In 1198 the abbot of Hornbach Abbey granted two hills, the Gutinberc and the Ruprehtisberc, to Count Henry I of Zweibrücken. On these hills the count built the castles of Lemberg and Ruppertstein. The construction period was probably around 1200, but the first documented record of the Castrum Lewenberc dates to 1230. Today, all that survives on the Schlossberg hill are some wall remains and the foundation of a chapel. The chapel was mentioned in 1502, but coins and shards of pottery found on the site indicate that it goes back to the second half of the 13th century.
In 1333 the castle went to Count Simon I, son of Eberhardt of Zweibrücken-Bitsch. From 1535 to 1541, his successor, Count James of Zweibrücken-Bitsch resided at the castle and remodeled it into a Renaissance schloss. Following his death in 1570 an inheritance dispute arose, which the Lehnsherr of the castle, Duke Charles of Lorraine ended by occupying the castle with his own troops in 1572. In 1606 he agreed with Count John Reinhard I of Hanau-Lichtenberg, that James' grandson would receive the Lemberg estate, whilst Charles II would hold the lordship of Bitche.
The castle and village were occupied and plundered in 1634 and 1635 during the Thirty Years' War. In 1636 the castle was razed and then only rebuilt in makeshift fashion.
In 1688 Louis XIV of France sparked the War of the Palatine Succession. He acted on the authority of his sister-in-law, Liselotte of the Palatinate. The background was his plans for expansion, which were opposed by an alliance of the German emperor, the imperial princes, Spain and England. In view of their superiority, Louis XIV, ordered that the Palatinate was to be burned. French troops probably slighted the castle in October 1689; even the bergfried was demolished.
From then on, the location no longer held any military significance. The wall remains continued to decay, usable stone was carried off and employed for other purposes, for example, the rebuilding of a village church in 1746. Since the 20th century, the castle ruins have gained in importance as a tourist attraction. In 1953, the Lemberg branch of the Palatine Forest Club renovated the castle and established a café; and since 2001 a modern extension has been built to act as a castle information centre and centre for medieval events.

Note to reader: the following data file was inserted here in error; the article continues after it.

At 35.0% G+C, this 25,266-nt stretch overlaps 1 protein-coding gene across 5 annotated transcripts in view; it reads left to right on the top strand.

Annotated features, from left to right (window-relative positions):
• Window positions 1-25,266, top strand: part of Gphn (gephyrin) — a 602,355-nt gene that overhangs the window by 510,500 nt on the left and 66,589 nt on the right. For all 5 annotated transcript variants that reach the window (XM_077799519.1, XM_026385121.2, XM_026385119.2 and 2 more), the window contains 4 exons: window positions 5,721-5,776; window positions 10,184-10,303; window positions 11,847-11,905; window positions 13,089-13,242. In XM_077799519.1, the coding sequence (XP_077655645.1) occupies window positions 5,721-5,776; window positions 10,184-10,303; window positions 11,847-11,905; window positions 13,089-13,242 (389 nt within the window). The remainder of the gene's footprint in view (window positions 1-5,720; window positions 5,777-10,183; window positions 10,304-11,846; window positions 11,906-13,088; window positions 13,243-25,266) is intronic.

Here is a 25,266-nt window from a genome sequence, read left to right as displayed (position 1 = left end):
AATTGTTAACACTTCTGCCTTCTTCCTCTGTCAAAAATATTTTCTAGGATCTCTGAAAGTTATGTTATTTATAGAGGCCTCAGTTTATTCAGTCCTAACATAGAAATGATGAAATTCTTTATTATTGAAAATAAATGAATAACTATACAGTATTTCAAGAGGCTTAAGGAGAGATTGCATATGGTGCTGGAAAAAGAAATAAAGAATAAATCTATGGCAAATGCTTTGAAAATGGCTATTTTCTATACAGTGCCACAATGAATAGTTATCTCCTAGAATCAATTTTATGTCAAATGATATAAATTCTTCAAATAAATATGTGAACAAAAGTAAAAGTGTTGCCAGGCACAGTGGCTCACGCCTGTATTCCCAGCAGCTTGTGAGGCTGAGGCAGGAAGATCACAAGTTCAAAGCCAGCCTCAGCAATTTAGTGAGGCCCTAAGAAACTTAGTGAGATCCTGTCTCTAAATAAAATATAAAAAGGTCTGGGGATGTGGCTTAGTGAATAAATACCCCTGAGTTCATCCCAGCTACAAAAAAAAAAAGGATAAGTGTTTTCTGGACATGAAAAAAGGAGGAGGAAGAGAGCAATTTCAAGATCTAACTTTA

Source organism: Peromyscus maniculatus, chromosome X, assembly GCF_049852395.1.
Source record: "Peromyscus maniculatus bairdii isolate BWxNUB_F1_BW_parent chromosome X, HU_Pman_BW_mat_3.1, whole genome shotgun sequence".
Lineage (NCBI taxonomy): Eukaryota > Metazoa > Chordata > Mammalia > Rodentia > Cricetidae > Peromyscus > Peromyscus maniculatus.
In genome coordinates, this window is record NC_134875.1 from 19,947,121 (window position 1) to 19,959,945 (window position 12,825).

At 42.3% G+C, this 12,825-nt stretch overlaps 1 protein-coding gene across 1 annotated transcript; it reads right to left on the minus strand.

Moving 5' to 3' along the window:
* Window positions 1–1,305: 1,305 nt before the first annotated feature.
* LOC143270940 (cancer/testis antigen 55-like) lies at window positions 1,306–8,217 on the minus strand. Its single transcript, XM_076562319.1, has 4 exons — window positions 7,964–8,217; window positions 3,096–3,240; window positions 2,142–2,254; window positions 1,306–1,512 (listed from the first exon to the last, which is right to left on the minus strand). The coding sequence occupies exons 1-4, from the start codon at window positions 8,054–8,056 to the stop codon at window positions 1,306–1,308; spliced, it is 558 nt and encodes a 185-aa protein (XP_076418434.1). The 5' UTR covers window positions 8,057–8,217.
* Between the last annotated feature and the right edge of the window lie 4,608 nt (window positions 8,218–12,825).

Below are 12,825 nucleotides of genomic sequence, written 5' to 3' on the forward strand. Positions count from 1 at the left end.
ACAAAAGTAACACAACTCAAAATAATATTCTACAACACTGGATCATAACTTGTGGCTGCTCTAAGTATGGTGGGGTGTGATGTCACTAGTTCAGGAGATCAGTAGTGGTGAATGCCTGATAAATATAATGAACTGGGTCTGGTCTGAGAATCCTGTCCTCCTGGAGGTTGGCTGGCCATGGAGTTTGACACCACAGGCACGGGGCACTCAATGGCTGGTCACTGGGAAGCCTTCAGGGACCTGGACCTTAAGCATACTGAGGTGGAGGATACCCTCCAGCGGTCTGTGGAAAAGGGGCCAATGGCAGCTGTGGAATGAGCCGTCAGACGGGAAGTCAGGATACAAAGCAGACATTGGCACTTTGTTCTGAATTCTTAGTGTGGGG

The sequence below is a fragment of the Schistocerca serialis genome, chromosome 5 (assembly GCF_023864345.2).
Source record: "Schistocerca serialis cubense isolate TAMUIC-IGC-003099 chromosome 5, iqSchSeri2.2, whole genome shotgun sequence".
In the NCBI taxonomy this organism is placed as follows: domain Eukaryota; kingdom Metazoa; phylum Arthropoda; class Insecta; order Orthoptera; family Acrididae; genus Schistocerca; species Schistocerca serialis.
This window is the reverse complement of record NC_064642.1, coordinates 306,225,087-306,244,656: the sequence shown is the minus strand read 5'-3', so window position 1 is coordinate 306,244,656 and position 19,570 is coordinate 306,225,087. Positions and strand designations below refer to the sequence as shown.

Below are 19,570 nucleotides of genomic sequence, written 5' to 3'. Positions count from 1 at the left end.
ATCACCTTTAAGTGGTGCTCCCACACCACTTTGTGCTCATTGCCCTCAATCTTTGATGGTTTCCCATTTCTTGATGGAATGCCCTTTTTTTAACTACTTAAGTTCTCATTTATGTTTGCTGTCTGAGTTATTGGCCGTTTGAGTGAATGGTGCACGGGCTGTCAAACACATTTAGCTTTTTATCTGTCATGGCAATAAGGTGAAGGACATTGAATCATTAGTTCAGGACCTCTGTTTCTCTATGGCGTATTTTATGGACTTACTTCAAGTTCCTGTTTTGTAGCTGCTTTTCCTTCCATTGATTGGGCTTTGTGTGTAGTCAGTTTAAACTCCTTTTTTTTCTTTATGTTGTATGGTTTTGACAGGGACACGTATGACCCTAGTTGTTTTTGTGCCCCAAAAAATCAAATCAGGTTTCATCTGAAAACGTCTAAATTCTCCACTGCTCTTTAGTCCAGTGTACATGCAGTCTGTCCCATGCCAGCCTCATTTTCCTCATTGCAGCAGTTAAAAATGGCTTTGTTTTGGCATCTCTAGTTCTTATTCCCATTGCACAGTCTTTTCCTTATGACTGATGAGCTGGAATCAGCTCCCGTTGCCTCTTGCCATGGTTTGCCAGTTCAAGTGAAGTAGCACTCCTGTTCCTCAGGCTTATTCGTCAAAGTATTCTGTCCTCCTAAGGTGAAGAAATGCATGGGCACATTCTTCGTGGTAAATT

One feature of Lemberg Castle is its shaft cistern, also, but not quite correctly, called the well shaft. After digging down 94.80 metres the well diggers had still not struck the ground water. So the shaft was turned into a cistern and almost horizontal adit driven to the shaft. After almost 200 metres the adit meets the shaft at a depth of about 60 metres. A spring on the hillside filled the shaft via the adit thus providing the required water supply. All the work was carried out with hammers and chisels. It is also remarkable that the tunnel ever intercepted the shaft. The well proved to be a valuable archaeological site during several excavation projects in the 1990s, especially for the period of the destruction of the castle in the 17th century.References:
Derbent is the southernmost city in Russia, occupying the narrow gateway between the Caspian Sea and the Caucasus Mountains connecting the Eurasian steppes to the north and the Iranian Plateau to the south. Derbent claims to be the oldest city in Russia with historical documentation dating to the 8th century BCE. Due to its strategic location, over the course of history, the city changed ownership many times, particularly among the Persian, Arab, Mongol, Timurid, Shirvan and Iranian kingdoms.
Derbent has archaeological structures over 5,000 years old. As a result of this geographic peculiarity, the city developed between two walls, stretching from the mountains to the sea. These fortifications were continuously employed for a millennium and a half, longer than any other extant fortress in the world.
A traditionally and historically Iranian city, the first intensive settlement in the Derbent area dates from the 8th century BC. The site was intermittently controlled by the Persian monarchs, starting from the 6th century BC. Until the 4th century AD, it was part of Caucasian Albania which was a satrap of the Achaemenid Persian Empire. In the 5th century Derbent functioned as a border fortress and the seat of Sassanid Persians. Because of its strategic position on the northern branch of the Silk Route, the fortress was contested by the Khazars in the course of the Khazar-Arab Wars. In 654, Derbent was captured by the Arabs.
The Sassanid fortress does not exist any more, as the famous Derbent fortress as it stands today was built from the 12th century onward. Derbent became a strong military outpost and harbour of the Sassanid empire. During the 5th and 6th centuries, Derbent also became an important center for spreading the Christian faith in the Caucasus.
The site continued to be of great strategic importance until the 19th century. Today the fortifications consist of two parallel defence walls and Naryn-Kala Citadel. The walls are 3.6km long, stretching from the sea up to the mountains. They were built from stone and had 73 defence towers. 9 out of the 14 original gates remain.
In Naryn-Kala Citadel most of the old buildings, including a palace and a church, are now in ruins. It also holds baths and one of the oldest mosques in the former USSR.
In 2003, UNESCO included the old part of Derbent with traditional buildings in the World Heritage List.